The second season of the SailGP global league will be awash in data that will benefit sailors as well as TV viewers, thanks to its association with tech billionaire Larry Ellison, the cofounder of Oracle Corp.
Starting with the opener of the pandemic-delayed season April 24-25 in Bermuda, SailGP will use Oracle Stream Analytics to provide real-time race metrics as foiling, wing-sailed catamarans representing eight countries skim above the waves at close to freeway speeds.
Each of the 50-foot catamarans will send 30,000 data points per second to the Oracle Cloud. Oracle Stream Analytics will blend and transform disparate data into one stream, down from the 10 streams SailGP shared in its first season in 2019. That will allow teams to customize their data dashboards with relevant tactical information, including open-source data from rival teams, and determine in-race strategies in an instant.
The technology is also expected to help TV viewers better understand what can be a confusing sport.
“It’s absolutely massive,” said New Zealander Russell Coutts, a five-time America’s Cup winner who along with Ellison cofounded SailGP after their Oracle Team USA lost the America’s Cup in 2017 in Bermuda. “The young people today are growing up with this.”
Because all the teams’ data is centralized, “It’s not only used as tool for the sailors to analyze why there’s a difference in performance between boats, it can also be used for the fans watching it to get a much better understanding about why Great Britain’s sailing faster than the French, for example, in perfectly identical boats,” Coutts said.
In the not-so-distant past, such information might not have been available for hours, or even until the next day, Coutts said. Not only will it be shared with TV viewers, but a team’s coach can also look at the data immediately after races and compare its performance with rival teams’ performances and suggest changes.
“It’s actually really super cool technology,” said Coutts, one of the greatest competitors in America’s Cup history. He was undefeated as a skipper in three straight America’s Cup matches, for two different countries, before serving as non-sailing CEO for Oracle Team USA, which won the Auld Mug in 2010 and 2013 before losing it in 2017.
Coutts said each SailGP catamaran will have 800 sensors that will provide the 30,000 data points. The wingsails alone will have at least 10,000 data points. Other data points will be in the foils, rudder and any other part of the boat that moves or has a load on it. People will even be able to know how many times each button in each control system has been pushed.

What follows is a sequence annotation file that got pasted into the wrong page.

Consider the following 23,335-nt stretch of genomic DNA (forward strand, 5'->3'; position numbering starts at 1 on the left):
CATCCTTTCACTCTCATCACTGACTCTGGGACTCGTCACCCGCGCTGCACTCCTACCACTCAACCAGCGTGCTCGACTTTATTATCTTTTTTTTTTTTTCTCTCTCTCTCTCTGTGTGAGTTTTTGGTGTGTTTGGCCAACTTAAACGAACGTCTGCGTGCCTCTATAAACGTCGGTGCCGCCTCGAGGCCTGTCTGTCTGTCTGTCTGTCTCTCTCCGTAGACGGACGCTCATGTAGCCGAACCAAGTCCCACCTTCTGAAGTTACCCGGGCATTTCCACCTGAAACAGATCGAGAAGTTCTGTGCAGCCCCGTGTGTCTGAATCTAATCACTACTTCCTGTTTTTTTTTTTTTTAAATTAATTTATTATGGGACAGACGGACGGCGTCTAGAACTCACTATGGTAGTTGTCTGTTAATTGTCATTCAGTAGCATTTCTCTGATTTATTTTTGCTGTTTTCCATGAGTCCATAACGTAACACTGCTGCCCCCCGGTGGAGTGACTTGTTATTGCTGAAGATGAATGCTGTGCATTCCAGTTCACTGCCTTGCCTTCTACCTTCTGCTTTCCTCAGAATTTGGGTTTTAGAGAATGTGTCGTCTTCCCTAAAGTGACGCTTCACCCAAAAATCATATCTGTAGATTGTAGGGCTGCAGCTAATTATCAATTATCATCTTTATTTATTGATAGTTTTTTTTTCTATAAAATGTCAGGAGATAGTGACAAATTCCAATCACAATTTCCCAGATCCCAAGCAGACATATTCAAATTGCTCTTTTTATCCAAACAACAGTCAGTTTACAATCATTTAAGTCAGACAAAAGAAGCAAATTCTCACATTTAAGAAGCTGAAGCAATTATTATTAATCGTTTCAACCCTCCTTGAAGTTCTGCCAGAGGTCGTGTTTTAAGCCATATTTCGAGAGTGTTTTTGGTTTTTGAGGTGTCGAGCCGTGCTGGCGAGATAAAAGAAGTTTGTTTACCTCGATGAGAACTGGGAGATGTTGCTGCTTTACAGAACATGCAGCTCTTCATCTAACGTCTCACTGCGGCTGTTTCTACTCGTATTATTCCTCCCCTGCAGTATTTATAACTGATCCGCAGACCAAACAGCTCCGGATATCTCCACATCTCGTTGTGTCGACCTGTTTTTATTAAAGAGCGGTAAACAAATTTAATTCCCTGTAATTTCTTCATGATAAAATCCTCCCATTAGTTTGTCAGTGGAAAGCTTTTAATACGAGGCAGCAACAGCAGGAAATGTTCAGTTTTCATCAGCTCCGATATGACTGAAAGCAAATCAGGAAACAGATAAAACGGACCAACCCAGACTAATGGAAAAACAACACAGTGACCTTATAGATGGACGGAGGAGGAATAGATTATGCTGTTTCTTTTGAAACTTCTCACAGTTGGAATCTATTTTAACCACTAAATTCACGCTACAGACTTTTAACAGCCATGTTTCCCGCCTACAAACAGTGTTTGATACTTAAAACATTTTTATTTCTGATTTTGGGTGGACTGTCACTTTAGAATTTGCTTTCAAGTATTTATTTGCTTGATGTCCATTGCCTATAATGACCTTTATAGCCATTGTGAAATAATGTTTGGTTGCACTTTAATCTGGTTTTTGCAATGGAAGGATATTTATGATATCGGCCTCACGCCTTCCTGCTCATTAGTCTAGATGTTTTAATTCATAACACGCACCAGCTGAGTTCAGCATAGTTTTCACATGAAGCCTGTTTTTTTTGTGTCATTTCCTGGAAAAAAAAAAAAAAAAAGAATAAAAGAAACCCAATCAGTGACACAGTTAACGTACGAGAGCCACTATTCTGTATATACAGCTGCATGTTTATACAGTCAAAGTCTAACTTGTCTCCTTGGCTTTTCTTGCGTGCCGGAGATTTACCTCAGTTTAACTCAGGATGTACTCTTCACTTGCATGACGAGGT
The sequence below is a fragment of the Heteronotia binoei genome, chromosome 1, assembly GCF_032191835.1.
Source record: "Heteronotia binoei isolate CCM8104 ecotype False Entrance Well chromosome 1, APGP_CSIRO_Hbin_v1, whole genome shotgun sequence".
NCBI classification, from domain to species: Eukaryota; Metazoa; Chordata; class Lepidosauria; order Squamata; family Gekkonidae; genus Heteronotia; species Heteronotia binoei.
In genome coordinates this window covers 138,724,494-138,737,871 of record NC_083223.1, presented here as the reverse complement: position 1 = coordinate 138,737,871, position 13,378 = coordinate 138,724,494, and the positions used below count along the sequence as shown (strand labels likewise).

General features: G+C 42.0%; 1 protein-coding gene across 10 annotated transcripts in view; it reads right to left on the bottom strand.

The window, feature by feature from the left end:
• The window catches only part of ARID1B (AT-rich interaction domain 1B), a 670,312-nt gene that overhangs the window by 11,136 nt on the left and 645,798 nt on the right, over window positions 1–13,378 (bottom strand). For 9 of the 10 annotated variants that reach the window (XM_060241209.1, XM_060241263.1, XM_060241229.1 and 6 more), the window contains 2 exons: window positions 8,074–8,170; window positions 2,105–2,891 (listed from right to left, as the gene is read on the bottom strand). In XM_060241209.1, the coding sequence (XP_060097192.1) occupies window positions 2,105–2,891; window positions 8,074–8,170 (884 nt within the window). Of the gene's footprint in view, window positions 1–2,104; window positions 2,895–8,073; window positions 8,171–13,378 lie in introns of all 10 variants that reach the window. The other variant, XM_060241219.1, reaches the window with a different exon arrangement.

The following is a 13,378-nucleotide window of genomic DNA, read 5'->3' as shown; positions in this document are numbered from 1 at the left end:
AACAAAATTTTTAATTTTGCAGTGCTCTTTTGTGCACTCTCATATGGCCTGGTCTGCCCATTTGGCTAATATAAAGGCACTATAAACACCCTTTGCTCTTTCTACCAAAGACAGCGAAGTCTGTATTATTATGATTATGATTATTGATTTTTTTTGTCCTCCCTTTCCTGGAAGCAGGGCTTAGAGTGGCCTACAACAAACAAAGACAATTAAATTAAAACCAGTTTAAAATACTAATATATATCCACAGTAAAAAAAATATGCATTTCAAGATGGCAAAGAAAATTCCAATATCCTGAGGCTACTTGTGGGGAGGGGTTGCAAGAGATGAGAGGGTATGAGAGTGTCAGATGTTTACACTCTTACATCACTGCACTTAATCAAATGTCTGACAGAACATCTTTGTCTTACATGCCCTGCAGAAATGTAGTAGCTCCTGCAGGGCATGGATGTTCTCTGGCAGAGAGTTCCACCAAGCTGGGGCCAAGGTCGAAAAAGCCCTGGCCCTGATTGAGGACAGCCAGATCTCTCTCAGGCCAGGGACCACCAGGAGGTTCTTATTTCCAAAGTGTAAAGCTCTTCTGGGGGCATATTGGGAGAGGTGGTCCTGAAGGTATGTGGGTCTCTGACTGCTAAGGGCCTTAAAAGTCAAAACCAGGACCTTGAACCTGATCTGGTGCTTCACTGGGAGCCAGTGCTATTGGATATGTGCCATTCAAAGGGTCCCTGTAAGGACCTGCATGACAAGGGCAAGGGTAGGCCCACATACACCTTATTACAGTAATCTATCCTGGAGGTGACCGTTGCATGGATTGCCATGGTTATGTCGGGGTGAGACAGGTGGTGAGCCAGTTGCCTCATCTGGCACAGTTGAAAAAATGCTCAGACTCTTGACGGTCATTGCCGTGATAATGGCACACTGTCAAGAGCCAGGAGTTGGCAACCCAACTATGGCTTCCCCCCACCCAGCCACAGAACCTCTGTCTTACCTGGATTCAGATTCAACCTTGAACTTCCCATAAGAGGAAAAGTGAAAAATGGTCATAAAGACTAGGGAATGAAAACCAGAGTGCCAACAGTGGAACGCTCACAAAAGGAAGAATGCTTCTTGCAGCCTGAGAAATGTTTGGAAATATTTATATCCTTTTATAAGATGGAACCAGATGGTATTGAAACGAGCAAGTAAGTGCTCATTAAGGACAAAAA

“SailGP is one of the most data-rich sports leagues in the world, and data is in Oracle’s DNA,” said Ariel Kelman, Oracle’s executive vice president and chief marketing officer.
The big advancement this season is “extracting meaningful information from massive amounts of data and the mindboggling speed at which it’s done,” Kelman added.
The data is transmitted from the boats to the Oracle Cloud in London — which is actually multiple data centers — in two-tenths of a second.
Each regatta is expected to generate 80 billion data requests to the Oracle Cloud.
SailGP will no longer have to ship servers to each regatta around the world. The new system will allow for remote operations in broadcasting, umpiring and race management, saving significant money and cutting down on the carbon footprint by not having to fly people from regatta to regatta.
The broadcast will be produced remotely from London. For the opening regatta, umpires will work from London, but after that will be able to work from their homes around the world, giving sailors instant feedback on whether they’ve drawn a penalty. Coutts said regatta director Iain Murray will be able to work from his home in Australia. The Oracle Cloud will also power a new SailGP simulator which will be invaluable because training time in the boats is limited due to the logistics of shipping them from regatta to regatta.
“When you watch the first broadcast of the year, I think you’re getting a glimpse into the future of how data’s going to be used to completely change the broadcast experience for live sports,” Kelman said.
While data overlays on broadcasts aren’t new, Kelman said different fans might like different amounts of data. SailGP will provide second-screen experiences via its app and website, allowing viewers to pick the data they find interesting to supplement the broadcast.
SailGP includes defending champion Australia as well as teams from the United States, Britain, France, New Zealand, Denmark, Spain and Japan.
Ellison, one of the world’s richest men with a fortune estimated at $104 billion, is covering SailGP’s costs in the first few seasons before it moves to a franchise ownership model.
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